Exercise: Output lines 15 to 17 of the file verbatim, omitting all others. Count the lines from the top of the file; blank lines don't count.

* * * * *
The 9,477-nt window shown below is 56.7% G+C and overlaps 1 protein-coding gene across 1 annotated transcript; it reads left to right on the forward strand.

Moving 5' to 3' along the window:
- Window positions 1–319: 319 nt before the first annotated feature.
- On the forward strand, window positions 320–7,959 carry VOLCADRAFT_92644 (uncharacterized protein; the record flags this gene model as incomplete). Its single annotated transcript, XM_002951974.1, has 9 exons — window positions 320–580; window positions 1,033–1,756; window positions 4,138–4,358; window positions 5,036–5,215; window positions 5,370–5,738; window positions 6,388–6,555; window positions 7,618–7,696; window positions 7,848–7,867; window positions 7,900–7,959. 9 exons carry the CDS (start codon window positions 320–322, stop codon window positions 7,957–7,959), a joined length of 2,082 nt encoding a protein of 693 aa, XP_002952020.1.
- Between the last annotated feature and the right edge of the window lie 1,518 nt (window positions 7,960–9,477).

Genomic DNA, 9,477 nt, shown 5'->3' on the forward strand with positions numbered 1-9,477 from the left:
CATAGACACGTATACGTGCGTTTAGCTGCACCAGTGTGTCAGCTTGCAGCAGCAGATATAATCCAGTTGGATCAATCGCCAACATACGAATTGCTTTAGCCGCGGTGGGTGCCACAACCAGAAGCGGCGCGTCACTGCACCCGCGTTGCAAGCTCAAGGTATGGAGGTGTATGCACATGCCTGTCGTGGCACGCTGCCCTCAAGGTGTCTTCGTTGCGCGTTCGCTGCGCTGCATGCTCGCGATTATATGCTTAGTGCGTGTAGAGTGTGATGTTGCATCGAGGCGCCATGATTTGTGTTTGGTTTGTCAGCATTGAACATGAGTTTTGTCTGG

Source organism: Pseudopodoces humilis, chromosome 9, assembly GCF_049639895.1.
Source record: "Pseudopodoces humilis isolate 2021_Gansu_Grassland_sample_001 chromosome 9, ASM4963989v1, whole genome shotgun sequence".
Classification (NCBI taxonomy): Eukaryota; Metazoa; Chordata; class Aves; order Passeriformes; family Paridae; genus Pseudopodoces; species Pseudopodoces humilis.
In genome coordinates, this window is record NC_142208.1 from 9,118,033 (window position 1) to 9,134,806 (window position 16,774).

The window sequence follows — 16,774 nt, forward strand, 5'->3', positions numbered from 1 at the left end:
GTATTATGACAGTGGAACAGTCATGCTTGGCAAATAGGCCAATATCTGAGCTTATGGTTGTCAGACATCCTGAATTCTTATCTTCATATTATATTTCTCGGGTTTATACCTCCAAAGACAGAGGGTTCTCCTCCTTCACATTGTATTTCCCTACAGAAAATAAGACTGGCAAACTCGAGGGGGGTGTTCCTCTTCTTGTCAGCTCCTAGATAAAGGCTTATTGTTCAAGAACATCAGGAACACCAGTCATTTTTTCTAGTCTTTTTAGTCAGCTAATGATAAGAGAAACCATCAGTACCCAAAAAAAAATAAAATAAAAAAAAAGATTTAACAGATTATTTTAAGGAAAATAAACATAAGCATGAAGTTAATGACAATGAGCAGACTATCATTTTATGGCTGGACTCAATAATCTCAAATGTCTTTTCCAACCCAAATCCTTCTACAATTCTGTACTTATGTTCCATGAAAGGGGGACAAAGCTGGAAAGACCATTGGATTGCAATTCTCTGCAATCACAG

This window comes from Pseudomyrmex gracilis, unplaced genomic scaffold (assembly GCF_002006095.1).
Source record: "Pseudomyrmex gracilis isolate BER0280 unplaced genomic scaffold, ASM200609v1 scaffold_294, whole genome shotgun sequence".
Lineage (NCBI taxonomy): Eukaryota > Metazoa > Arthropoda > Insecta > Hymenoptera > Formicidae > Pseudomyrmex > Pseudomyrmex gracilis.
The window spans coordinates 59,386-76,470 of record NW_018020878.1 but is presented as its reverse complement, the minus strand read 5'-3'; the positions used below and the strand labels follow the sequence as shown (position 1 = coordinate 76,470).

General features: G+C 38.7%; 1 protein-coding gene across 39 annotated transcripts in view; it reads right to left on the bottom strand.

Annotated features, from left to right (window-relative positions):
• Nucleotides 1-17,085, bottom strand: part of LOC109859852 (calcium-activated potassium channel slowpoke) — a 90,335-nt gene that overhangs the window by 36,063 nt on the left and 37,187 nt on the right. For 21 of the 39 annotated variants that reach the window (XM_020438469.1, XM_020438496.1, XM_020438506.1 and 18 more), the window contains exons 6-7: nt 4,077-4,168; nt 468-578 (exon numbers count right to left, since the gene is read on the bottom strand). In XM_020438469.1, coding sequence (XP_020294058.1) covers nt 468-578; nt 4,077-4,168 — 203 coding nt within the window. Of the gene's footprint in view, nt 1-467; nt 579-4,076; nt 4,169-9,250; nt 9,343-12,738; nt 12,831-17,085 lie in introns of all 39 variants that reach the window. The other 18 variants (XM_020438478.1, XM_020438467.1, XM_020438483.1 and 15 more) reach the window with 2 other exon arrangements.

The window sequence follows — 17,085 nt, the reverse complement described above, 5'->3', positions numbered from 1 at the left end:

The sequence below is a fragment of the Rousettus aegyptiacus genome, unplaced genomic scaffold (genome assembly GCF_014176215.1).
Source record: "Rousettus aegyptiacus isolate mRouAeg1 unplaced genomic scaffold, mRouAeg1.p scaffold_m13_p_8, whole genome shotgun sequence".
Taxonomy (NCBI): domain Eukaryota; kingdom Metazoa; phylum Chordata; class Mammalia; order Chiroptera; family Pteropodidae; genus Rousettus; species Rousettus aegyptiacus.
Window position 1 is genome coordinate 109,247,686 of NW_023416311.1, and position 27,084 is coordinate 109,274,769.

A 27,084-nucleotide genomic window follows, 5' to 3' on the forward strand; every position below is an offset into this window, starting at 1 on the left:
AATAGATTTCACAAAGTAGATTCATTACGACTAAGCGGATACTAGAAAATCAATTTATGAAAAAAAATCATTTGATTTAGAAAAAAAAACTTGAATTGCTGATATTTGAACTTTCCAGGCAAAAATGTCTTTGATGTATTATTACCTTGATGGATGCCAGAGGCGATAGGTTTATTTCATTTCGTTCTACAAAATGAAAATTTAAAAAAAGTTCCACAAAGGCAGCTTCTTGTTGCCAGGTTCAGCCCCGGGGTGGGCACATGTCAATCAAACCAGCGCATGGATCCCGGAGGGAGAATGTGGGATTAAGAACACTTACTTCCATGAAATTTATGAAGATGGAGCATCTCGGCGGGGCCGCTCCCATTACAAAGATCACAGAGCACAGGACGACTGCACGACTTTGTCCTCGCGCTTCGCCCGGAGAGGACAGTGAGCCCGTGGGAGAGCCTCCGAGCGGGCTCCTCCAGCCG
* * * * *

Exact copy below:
Source record: "Pseudomyrmex gracilis isolate BER0280 unplaced genomic scaffold, ASM200609v1 scaffold_294, whole genome shotgun sequence".
Lineage (NCBI taxonomy): Eukaryota > Metazoa > Arthropoda > Insecta > Hymenoptera > Formicidae > Pseudomyrmex > Pseudomyrmex gracilis.
The window spans coordinates 59,386-76,470 of record NW_018020878.1 but is presented as its reverse complement, the minus strand read 5'-3'; the positions used below and the strand labels follow the sequence as shown (position 1 = coordinate 76,470).